Are you in the market for a new computer? New Mac desktop PCs start at $1,000 per unit, and Macbooks range from $1,000 to $2,000 each! Today’s consumers depend on computers for work, viewing and paying electronic bills, staying in touch, and much more. Purchasing one new, especially when an old PC malfunctions unexpectedly, can be overwhelming.
Building a custom PC is a smart and resourceful alternative. Ambitious consumers should, however, proceed with caution. A DIY PC requires specific products to protect internal and external parts and electrical wiring. Here are the tools you need to keep your DIY PC running safely and prevent electrical and fire hazards:
Rubber Grommets and Cable Glands
Heavy-duty, circular grommets protect computers’ internal wiring by shielding it from sharp metal pieces. These products typically withstand high pressures and temperatures, reducing the likelihood of electrical and fire hazards. Consumers can also use grommets to curb vibrations and excessive noise. Manufacturers offer a wide variety of rubber grommets sizes. Small, mid-sized, or large rubber grommets can be purchased to best suit the the task at hand.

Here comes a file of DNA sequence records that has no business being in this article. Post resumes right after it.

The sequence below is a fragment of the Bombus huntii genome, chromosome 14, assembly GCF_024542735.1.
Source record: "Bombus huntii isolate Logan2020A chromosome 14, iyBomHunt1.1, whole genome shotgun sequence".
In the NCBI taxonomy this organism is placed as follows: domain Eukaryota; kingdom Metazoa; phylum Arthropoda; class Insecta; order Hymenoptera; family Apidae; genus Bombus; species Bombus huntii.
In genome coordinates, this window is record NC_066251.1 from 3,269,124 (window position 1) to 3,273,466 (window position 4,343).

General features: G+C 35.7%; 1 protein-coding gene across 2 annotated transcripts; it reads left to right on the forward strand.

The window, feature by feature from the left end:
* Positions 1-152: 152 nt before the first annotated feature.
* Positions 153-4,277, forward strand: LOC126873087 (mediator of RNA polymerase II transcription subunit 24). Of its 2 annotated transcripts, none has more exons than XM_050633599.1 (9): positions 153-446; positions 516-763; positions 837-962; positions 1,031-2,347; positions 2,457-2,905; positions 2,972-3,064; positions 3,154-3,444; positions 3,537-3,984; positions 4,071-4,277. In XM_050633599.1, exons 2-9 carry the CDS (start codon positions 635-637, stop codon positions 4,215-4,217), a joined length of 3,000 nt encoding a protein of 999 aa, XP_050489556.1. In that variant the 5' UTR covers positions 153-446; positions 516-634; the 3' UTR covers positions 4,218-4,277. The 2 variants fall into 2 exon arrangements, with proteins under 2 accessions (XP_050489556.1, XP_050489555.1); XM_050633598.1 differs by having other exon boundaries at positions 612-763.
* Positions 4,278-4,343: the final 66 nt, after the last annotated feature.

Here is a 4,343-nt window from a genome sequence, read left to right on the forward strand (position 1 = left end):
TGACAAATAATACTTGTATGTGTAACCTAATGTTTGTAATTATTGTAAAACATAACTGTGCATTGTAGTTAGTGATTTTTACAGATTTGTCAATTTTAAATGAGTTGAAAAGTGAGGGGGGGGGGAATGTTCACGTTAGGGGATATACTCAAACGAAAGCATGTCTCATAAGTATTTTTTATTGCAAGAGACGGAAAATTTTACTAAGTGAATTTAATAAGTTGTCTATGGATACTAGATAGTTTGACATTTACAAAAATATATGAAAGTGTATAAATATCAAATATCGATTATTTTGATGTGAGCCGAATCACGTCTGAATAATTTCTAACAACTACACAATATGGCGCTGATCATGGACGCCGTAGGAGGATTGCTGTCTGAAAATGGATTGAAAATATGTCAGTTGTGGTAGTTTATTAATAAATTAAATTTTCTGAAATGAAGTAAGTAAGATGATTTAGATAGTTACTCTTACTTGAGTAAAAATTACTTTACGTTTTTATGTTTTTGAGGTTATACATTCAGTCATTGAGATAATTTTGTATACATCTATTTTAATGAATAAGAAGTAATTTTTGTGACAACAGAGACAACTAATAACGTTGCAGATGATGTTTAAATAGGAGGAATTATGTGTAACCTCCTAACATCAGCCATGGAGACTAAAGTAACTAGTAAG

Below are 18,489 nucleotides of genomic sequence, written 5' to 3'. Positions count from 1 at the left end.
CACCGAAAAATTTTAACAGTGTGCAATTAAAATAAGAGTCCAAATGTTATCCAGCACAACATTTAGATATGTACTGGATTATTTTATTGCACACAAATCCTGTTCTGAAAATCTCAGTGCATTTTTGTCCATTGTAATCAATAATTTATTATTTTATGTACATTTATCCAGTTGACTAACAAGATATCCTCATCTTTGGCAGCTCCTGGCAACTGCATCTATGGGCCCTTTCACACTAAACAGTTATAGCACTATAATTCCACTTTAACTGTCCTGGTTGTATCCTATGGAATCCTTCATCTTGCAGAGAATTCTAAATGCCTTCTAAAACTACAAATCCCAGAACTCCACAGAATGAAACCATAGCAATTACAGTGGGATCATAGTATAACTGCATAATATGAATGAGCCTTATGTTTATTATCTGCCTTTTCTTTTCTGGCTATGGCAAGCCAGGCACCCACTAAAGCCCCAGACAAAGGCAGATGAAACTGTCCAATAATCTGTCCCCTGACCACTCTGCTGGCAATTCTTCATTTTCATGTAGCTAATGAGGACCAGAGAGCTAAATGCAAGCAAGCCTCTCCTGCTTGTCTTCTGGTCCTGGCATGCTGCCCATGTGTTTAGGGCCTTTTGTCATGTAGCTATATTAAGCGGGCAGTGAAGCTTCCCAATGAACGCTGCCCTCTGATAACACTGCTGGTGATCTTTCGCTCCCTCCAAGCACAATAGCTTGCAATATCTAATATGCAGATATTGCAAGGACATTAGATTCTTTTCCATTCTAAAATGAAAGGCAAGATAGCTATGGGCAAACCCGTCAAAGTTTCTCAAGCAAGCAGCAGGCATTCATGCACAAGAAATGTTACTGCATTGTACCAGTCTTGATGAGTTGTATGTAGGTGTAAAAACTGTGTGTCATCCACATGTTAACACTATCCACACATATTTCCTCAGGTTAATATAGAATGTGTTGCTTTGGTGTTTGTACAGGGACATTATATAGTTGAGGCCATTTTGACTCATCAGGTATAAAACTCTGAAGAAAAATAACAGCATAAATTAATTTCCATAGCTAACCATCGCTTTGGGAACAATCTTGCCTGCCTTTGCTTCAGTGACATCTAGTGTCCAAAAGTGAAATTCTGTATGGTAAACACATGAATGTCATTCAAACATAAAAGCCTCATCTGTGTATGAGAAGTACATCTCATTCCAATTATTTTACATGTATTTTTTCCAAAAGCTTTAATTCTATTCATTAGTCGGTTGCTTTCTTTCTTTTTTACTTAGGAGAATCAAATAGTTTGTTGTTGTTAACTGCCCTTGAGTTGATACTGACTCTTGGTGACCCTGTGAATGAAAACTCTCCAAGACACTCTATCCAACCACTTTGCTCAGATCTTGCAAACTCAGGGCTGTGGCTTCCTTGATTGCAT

Similarly, cable glands fit over the tops of wires to safely connect them to electrical parts and equipment. Metallic and non-metallic cable glands may also be liquid-tight, protecting PCs from spill hazards. Some varieties offer protection from dust as well. All cable glands insulate wires to prevent electrical shorts, serious accidents, and overheating.
Finally, the most important element of any computer is threaded standoffs. Metal threaded standoffs raise or separate the motherboard from computers’ external metal casing. This separation is absolutely critical; without it, you will fry your system.
Building a custom PC can save you an incredible amount of money – if you know what you’re doing. Ensure that your DIY PC pays off by properly protecting essential parts and wiring. Choose from a wide range of rubber grommets sizes and cable glands to protect internal cables from abrasion, tearing, liquids, and dust. Install threaded standoffs to prevent systems from overheating.Share This : by